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Old 29th March 2012
daemonfowl daemonfowl is offline
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Default Does bridging reinforce privacy?

Does bridging reinforce privacy ?

for instance, when I followed the manual .. I set three hostname. this way :
Code:
     bce0  :    up media 10base2
     wpi0 :     dhcp 
     bridge0  :   add bce0
                       add wpi0
                       up

Last edited by ocicat; 31st March 2012 at 04:50 PM. Reason: Adding [code] & [/code] tags for clarity...
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Old 29th March 2012
ocicat ocicat is offline
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Quote:
Originally Posted by daemonfowl View Post
Does bridging reinforce privacy ?
The chief reason for bridging is to limit collision domains at Layer 2 of the OSI model. Since bridges exist on the "link layer" (which is another name for Layer 2...), they won't be seen at the IP address level or "Layer 3". Because of this, bridges & switches are called "transparent", but this has little to nothing to do with privacy.

If this terminology is bewildering, study the OSI model. An introduction can be found on Wikipedia:

http://en.wikipedia.org/wiki/Osi_model

Last edited by ocicat; 30th March 2012 at 12:42 AM.
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Old 29th March 2012
ocicat ocicat is offline
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It is not uncommon for intermediate-level commercial switches (not low-end consumer switches...) to be marketed as "managed switches". These switches are accessible by IP address so that they can be configured ("managed") remotely.

In addition, there are what are known as "Layer 3 switches" which integrate a router into a switch. The purpose of these intermediate-level devices is to facilitate VLAN trunking all within the same device ("router-on-a-stick" is a common configuration...).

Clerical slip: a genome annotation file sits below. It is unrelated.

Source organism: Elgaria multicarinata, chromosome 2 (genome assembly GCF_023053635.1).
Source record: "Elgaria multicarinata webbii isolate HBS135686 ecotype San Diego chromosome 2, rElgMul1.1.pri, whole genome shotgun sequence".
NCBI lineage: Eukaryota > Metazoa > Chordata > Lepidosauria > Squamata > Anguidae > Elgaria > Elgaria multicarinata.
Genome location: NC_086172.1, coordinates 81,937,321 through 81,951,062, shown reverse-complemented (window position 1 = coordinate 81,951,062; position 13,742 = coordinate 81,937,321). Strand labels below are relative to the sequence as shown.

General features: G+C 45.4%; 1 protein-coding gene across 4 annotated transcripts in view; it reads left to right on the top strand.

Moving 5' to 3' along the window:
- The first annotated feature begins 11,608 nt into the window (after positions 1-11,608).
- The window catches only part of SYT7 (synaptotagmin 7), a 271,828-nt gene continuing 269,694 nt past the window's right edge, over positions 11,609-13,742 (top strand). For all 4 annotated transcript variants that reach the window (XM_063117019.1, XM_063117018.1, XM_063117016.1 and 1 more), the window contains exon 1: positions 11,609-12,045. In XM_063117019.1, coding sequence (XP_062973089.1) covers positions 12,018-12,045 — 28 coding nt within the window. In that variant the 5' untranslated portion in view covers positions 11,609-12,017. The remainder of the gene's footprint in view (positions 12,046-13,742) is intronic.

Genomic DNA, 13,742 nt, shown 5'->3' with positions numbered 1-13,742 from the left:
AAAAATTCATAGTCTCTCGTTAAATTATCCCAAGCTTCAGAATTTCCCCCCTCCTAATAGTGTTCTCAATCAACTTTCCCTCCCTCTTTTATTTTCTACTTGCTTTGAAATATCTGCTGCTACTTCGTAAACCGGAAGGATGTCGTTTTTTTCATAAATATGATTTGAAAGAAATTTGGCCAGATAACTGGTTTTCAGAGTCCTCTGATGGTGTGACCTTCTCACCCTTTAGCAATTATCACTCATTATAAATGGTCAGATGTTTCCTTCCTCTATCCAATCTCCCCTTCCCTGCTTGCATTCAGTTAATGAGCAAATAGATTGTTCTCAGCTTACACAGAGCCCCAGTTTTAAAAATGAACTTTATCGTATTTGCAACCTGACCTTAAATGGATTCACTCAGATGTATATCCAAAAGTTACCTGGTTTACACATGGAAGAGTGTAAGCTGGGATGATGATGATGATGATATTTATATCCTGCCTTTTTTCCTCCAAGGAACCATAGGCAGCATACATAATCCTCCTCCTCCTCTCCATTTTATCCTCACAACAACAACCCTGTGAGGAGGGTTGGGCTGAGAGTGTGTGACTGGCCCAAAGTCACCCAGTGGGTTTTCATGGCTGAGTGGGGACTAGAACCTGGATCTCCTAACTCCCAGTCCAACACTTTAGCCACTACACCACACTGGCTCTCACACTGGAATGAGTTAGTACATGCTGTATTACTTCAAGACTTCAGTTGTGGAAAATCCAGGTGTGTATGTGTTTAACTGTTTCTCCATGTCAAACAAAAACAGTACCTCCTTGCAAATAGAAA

So not all switches/bridges exist solely at Layer 2, but for practical reasons, it is safe to think of switches as only Layer 2 devices.

And for what it may be worth, Henning is not a fan of Layer 3 switches.
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Old 30th March 2012
daemonfowl daemonfowl is offline
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Thank you Ocicat !!
for me to fully grasp your last post I need to spend hours of reading .. I'm starting with wikipedia .. :-)
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Old 30th March 2012
ocicat ocicat is offline
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This discussion has been separated from its parent thread:

http://www.daemonforums.org/showthre...3471#post43471
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Old 30th March 2012
daemonfowl daemonfowl is offline
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Sorry Ocicat
I must apologize for this thousand time made mistake .. I'd rather have started a new thread ..
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Old 31st March 2012
ocicat ocicat is offline
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Quote:
Originally Posted by daemonfowl View Post
Does bridging reinforce privacy ?
I'm coming back to this question again.